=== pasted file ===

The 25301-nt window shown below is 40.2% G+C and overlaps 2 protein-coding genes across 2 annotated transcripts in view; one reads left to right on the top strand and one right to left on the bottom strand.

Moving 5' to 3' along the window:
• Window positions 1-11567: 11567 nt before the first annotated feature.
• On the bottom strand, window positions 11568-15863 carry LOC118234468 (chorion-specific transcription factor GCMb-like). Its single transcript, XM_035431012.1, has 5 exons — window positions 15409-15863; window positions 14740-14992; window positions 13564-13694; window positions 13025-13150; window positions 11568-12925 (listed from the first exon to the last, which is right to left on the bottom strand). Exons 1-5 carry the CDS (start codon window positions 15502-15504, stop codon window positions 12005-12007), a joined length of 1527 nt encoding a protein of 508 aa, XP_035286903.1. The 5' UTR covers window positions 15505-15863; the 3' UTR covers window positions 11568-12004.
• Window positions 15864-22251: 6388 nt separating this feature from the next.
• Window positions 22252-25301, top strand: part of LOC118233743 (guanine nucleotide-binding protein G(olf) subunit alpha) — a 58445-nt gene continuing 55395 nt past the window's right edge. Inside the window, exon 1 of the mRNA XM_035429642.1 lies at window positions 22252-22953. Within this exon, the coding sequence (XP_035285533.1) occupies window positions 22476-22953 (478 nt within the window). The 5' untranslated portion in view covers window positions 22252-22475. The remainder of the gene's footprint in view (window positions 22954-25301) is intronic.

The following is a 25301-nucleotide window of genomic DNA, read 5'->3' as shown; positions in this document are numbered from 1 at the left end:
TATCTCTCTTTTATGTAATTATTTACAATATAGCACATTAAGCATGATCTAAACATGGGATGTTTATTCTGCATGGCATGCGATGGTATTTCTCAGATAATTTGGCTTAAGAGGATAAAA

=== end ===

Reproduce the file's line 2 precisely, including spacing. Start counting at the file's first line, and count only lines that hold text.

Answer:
Moving 5' to 3' along the window: